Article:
It is quite the opposite actually, and we are here to look at the story of Maryam, a 23 year old living in the United States for 8 years. Maryam was born in the heart of Baghdad and moved to the United States when she was 8 years old. “It seemed to be the place of opportunity and an opportunity to change my fate”, says Maryam, sipping on native Iraqi tea in a cafe during our interview. “I love the country, but what seems to be left out in the conversation that parents have with their children before sending them off is the debt that they will endure. The average American has tens of thousands of dollars of debt, and a vast majority of Americans die with at least one form of debt. You get a credit card, get some debt, and then wonder how long do late payments stay on a credit report because you made a mistake. This stays with you forever and it is different than the Middle East where credit is nonexistent. It’s these basic personal finance mistakes that parents don’t know about and cannot warn their young, naive children going to a new country about and that is what hinders them from the American dream.”

We thank Maryam for her time and expertise on this interview and hope to have more to you soon.

Welcome to Aswat al-Iraq

Aswat al-Iraq (in Arabic اصوات العراق, Kurdish ئه‌سوات ئه‌لعیراق) is an independent national news agency in Iraq, established in 2004. Funded by the United Nations Development Program, and with assistance from the Reuters Foundation and Internews, it produces over 60 stories a day in Arabic, some 20 to 25 in English and 15 to 20 in the Sorani dialect of Kurdish. All stories are published on the agency’s website. Aswat al-Iraq means ‘Voices of Iraq’ in English.

Aswat’s director is the Iraqi journalist and writer Zuhair Al-Jezairy, who in 2008 was a visiting scholar at the U.S. Institute of Peace and is co-founder of Its current operational base is in the Iraqi Kurdistan region, in the city of Irbil. The agency operates a network of reporters and stringers in all of Iraq’s 18 governorates, plus regional cities of importance to Iraqi news such as Amman, Cairo, Damascus and Tehran.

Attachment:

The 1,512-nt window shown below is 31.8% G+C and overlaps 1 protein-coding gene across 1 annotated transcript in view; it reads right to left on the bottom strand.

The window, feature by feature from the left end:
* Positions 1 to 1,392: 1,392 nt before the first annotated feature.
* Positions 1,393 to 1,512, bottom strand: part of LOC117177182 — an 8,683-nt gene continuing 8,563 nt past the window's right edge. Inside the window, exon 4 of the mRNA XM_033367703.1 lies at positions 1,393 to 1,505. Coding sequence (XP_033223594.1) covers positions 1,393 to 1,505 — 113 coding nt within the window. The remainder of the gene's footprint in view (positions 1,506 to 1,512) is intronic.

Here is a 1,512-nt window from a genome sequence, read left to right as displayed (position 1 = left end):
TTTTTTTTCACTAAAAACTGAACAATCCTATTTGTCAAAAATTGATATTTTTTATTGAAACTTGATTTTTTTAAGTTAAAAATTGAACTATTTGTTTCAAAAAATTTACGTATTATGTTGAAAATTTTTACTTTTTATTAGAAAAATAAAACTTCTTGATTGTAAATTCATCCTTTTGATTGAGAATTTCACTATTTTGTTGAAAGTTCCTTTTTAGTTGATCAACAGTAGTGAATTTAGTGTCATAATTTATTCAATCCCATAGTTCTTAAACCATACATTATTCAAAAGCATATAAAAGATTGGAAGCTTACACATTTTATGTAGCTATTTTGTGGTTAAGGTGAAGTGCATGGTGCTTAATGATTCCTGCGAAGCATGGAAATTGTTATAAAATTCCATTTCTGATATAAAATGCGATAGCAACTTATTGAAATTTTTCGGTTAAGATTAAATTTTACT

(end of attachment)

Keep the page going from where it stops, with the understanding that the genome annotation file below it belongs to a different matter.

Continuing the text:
Its Arabic service has long been widely reprinted and used by media in Iraq and the wider Arab world, such as the London-based Al Sharq Al Awsat newspaper, the Jordanian newspaper Ad Dustour, and the Saudi Press Agency. Its English service has been quoted in international media, such as the Washington Post, the Christian Science Monitor, the UK’s the Guardian and Daily Mail, and Germany’s DPA, as well the NGO Amnesty International.

Three journalists who worked for Aswat al-Iraq have been killed, including Sahar Hussein al-Haideri, who in 2007 won a Kurt Schork award in International Journalism, and in 2008 posthumously won an Amnesty International UK Media award. Aswat al-Iraq was based in Baghdad until 2005, when it move to Cairo, citing security concerns. In Cairo it was hosted by the Egyptian Journalists Syndicate. The desk moved to Irbil in the spring of 2007 and maintains a network of correspondents and editors in the Iraqi capital.[citation needed]

Aswat has served as a training school for journalism since its inception. Interviews with director Jezairy, editors, clients and supporters of the agency are online in Arabic, English and Kurdish.

Legally, Aswat is registered both as an offshore company in Cyprus and a non-profit organisation in the Kurdish autonomous region. Registration as an NGO in Baghdad is in process.